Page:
Even when e-liquids don’t contain nicotine, the lungs are still exposed to flavoring chemicals when the e-liquids are heated and the vapors are inhaled. Since the flavoring chemicals are considered safe to eat, e-cigarettes are often promoted as a alternative to traditional cigarettes, researchers note in Frontiers in Physiology.

When researchers exposed human lung cells to e-liquids in the laboratory, the cells increased their output of inflammation-related chemicals that can eventually lead to damage in the lungs.

Exposing cells to mixtures containing a variety of flavors appeared to cause a worse reaction than using a single flavor, the study found.

Among the single flavors, cinnamon and vanilla appeared the most toxic to the lung cells.

One limitation of the study is that the experiment didn’t involve people actually vaping and breathing in the e-liquids, the authors note. The study also doesn’t offer a complete picture of e-cigarette safety or address the potential for health problems to emerge after long-term use.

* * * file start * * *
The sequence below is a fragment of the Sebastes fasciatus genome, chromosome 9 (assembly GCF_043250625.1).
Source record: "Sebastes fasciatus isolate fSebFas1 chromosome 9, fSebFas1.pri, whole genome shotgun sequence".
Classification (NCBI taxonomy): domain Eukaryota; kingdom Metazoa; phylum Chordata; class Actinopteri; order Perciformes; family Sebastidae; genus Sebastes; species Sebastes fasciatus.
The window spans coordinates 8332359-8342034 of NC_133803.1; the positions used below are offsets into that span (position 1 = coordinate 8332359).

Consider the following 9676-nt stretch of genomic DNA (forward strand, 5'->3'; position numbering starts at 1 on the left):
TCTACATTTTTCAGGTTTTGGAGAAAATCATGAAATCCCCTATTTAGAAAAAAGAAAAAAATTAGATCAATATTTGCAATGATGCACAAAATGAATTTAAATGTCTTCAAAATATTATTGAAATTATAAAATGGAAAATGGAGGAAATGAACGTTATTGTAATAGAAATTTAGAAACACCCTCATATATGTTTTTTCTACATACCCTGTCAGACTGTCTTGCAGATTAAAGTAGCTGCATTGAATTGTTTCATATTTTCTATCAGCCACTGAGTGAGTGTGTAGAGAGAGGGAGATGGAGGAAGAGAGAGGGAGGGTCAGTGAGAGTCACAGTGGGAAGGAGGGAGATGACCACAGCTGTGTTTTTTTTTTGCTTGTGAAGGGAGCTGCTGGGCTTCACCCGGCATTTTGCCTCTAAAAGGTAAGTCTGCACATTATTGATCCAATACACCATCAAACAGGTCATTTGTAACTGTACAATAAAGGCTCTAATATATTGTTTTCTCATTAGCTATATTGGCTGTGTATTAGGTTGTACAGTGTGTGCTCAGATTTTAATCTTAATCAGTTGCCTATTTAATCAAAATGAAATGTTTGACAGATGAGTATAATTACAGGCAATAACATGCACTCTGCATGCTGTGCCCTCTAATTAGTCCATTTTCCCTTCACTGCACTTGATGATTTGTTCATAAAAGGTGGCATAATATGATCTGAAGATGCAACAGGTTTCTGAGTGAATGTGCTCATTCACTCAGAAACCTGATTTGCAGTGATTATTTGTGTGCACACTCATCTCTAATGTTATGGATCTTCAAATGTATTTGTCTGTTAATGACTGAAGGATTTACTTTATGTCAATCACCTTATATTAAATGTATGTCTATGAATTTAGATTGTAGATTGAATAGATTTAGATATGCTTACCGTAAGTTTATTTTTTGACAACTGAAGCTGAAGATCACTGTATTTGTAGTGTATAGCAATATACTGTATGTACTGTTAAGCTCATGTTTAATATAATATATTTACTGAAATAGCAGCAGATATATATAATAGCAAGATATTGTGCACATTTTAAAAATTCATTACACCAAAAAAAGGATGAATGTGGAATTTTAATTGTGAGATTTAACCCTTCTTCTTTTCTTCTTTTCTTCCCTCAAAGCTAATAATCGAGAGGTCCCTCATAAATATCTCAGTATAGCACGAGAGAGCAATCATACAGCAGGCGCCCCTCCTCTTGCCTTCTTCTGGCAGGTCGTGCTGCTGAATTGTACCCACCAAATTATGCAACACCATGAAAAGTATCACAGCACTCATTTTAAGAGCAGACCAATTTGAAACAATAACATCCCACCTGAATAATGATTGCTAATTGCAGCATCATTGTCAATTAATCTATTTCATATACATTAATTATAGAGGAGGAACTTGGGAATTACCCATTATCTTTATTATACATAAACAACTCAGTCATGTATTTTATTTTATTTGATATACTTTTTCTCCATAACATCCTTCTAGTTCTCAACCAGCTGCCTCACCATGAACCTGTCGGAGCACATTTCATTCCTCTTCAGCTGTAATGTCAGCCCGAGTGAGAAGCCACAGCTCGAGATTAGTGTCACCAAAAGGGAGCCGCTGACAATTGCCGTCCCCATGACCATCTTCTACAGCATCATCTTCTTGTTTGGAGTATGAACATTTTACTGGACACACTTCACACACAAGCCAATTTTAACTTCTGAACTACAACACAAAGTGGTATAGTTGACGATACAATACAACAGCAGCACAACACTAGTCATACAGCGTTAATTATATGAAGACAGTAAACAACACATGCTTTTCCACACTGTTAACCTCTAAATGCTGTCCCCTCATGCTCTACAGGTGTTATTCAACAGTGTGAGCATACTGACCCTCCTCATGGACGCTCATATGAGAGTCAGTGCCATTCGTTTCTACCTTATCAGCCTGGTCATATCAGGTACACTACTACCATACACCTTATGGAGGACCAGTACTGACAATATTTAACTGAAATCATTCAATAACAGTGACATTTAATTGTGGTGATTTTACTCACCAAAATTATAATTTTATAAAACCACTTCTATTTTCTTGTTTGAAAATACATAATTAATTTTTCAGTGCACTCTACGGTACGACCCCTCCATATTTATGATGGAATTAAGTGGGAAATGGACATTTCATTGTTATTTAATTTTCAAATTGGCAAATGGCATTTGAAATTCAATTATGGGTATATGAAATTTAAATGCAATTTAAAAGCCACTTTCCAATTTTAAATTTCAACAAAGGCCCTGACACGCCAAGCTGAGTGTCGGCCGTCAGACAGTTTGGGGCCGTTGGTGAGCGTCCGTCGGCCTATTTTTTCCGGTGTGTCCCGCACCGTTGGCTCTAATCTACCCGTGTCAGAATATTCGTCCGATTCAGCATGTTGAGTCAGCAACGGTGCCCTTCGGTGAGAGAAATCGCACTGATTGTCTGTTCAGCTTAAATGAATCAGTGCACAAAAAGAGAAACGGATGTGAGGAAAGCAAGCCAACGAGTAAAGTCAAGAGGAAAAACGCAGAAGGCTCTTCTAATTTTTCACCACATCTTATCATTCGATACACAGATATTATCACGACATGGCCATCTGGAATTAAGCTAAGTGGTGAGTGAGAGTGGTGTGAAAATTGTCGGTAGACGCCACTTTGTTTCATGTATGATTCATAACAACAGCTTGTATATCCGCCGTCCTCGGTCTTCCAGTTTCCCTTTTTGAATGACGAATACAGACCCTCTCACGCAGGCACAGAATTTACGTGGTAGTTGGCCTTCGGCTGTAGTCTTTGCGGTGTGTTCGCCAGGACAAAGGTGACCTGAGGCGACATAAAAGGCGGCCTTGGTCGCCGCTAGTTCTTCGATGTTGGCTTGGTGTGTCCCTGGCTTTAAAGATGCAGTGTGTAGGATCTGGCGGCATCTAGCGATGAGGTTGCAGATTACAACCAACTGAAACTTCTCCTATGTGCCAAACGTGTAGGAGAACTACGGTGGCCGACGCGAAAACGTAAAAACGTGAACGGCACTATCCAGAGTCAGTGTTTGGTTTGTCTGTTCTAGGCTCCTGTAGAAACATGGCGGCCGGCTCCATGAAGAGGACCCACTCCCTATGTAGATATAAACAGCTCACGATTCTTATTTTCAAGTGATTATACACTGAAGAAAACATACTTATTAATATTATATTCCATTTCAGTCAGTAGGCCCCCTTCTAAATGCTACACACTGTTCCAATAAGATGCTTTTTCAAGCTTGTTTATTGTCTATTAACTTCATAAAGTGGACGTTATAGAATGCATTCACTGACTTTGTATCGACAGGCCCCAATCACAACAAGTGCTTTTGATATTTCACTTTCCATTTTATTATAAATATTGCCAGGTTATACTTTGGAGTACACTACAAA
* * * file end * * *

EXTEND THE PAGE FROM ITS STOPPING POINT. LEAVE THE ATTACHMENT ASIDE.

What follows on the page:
While more research is needed to better understand what happens to lung cells when people smoke e-cigarettes, the results suggest that e-liquids should be regulated and clearly labeled to list the mix of flavors used, the researchers conclude.

“It is expected that more complex mixtures or exposure at higher doses will have more adverse effects on isolated cells in the laboratory,” said Dr. Konstantinos Farsalinos, a researcher at the University of Patras-Greece and the National School of Public Health-Greece who wasn’t involved in the study.